By Katherine Tallichet
What does a little orange that started its life in India have in common with the language spoken in China? Give up? They’re both named Mandarin!
Mandarin oranges are fruit, smaller versions of its big brother the orange. It’s small, but don’t underestimate it. The mandarin packs plenty of punch!
Mandarin oranges have a big family with lots of cousins. All the varieties are seedless, easy to peel, fun to eat, juicy and delicious. When the original mandarin migrated from India to China and ultimately to Tangier, it was renamed tangerine.
Clementines, another version of the mandarin, are found under brand names like “Sweeties” or “Cuties”. And the mandarin variety known as Satsuma, native to Japan, is grown from Louisiana to California. Satsumas are more resistant to cold and have a thicker skin that makes them easier to peel.
Mandarins are harvested during the winter and sold fresh usually until late February. Canned mandarins are available year-round. They’re used in salads and can be eaten right out of the can. The sweet little orange bombs are also used to flavor candy, bubble gum and even ice cream. Mandarin peels contain oils used in the perfume and beauty industries. Mandarins are low in calories, high in carbs and a great source of vitamins A, B and C. But the health benefits of mandarins don’t stop with vitamins.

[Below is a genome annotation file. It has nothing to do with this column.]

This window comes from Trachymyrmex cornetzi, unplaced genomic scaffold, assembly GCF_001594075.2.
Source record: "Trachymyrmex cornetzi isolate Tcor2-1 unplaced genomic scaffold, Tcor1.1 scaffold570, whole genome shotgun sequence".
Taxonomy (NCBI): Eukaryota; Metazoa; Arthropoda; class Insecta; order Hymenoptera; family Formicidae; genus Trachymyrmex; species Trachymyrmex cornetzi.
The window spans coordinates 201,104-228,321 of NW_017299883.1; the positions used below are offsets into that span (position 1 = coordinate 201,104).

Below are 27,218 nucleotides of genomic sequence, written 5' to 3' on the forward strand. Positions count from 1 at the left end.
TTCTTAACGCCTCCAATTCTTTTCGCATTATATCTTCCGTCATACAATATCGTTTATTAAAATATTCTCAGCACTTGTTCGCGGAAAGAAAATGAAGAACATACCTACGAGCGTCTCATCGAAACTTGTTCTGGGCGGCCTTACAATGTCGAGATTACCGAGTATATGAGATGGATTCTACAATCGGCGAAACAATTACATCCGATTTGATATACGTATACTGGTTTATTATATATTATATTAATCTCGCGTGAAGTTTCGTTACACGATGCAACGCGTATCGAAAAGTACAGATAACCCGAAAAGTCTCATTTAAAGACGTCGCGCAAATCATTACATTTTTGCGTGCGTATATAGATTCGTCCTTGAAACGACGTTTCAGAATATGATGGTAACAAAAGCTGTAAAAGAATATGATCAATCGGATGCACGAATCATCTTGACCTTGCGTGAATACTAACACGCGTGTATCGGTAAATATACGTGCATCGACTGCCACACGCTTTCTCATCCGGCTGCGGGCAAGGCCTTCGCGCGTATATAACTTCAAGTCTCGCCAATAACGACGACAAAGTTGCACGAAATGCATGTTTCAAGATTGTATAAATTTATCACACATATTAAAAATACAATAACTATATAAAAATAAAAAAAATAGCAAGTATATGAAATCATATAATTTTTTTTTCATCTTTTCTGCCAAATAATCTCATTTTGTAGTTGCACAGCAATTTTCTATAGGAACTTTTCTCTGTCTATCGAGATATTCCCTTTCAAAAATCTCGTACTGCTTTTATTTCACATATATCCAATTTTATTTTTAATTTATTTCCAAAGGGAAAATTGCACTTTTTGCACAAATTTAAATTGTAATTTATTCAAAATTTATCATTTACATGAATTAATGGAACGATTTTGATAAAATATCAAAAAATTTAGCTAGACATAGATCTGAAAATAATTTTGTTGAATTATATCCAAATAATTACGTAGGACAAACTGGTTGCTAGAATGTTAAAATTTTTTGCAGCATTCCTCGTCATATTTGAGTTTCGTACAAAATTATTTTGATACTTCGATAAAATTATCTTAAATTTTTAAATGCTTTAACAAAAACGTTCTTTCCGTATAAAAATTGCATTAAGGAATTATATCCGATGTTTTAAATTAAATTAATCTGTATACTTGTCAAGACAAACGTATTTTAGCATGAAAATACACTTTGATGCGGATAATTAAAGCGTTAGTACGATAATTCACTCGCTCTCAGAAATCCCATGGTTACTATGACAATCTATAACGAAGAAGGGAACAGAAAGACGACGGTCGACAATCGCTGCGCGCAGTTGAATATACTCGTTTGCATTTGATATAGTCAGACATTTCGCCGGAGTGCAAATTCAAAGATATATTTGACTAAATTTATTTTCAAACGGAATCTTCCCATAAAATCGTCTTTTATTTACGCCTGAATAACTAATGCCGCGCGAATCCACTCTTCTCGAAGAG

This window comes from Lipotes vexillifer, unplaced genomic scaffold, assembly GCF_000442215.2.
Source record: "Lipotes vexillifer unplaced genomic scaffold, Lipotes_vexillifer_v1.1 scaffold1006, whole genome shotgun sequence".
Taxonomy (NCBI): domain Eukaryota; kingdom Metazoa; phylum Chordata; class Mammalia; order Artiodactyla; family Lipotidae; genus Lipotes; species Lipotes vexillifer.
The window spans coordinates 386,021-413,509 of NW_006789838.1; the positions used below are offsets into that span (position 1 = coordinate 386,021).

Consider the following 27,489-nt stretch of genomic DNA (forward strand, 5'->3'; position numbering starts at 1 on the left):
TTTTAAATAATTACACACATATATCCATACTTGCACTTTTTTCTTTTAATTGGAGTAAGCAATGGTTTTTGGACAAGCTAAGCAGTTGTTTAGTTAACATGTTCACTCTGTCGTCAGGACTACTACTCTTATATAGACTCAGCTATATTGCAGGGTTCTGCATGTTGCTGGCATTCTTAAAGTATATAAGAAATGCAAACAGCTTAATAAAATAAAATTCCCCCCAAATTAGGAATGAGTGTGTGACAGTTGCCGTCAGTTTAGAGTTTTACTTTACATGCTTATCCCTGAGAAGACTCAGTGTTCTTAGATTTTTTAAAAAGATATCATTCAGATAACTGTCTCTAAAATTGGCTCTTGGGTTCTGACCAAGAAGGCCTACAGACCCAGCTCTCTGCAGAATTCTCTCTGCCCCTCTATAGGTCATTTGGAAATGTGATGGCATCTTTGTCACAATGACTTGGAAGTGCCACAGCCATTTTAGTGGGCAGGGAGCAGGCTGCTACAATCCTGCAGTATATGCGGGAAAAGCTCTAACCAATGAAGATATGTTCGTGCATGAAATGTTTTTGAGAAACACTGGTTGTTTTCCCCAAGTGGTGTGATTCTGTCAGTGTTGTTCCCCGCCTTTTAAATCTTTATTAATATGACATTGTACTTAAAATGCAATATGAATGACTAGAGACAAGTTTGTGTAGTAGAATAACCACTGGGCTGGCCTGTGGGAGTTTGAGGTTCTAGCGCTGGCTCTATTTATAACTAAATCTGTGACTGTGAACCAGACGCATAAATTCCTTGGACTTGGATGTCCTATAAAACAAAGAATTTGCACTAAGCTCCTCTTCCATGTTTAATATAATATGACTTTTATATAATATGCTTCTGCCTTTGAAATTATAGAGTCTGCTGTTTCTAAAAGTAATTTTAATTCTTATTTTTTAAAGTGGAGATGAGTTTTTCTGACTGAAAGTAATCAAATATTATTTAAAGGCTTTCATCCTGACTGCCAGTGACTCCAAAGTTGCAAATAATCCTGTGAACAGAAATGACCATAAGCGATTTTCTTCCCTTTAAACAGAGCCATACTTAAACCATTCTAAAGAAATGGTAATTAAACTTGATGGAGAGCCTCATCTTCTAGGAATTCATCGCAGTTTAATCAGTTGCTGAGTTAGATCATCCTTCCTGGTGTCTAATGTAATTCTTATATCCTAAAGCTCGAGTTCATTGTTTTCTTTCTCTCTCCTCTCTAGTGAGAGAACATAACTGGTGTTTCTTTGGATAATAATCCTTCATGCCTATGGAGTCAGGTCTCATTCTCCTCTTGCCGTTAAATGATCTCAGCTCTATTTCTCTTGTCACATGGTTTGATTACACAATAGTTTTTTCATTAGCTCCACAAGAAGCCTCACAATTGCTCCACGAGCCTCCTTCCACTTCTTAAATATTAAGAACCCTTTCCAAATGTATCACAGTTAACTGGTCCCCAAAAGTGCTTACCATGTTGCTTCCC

Research has revealed that the carotenoids beta-carotene, lutein, and zeaxanthin in mandarins are antioxidants that build and support a healthy immune system. The high beta cryptoxanthin content of mandarin juice is beneficial to patients with hepatitis C. The limonene in mandarins aids in preventing breast cancer.
There are high levels of calcium, phosphorus, potassium and magnesium in mandarins. These help build bone strength, create new bone, fight osteoporosis and help control blood pressure. And mandarins produce a natural decongestant known as synephrine. Stop that stuffy nose during cold season! Throw away the Sudafed® and eat a mandarin orange!
Synephrine in mandarins is also useful in lowering levels of bad cholesterol. It combats the free radicals that oxidize cholesterol and cause it to adhere to artery walls. And the fiber in mandarins helps to prevent cholesterol absorption in the gut.
Want to lose a few pounds and look younger? Make mandarins a staple of your daily diet. The fiber content in mandarins will help you feel full longer. Plus, eating mandarins will lower your insulin levels, using insulin as fuel instead of storing it as fat. Regular intake of mandarin juice makes the skin glow and its antioxidants help protect from UVA rays to reduce skin wrinkles, lines and blemishes.
Wow! Who knew all those benefits were packed in that little orange package! Now let’s go shopping for our mandarins.
Here’s what to look for:
We want to find quality mandarins with no bruises or imperfections. The skin should be healthy with a glossy sheen. If you like your mandarins with lots of juice, pick the heavier ones. Avoid getting a rotten mandarin by not selecting the soft or cut ones.
This winter do your body right. Stock up on the mighty mandarin orange and plan on eating two or three every day during the season.
There are high levels of calcium, phosphorus, potassium and magnesium in mandarins. These help build bone strength, create new bone, fight osteoporosis and help control blood pressure.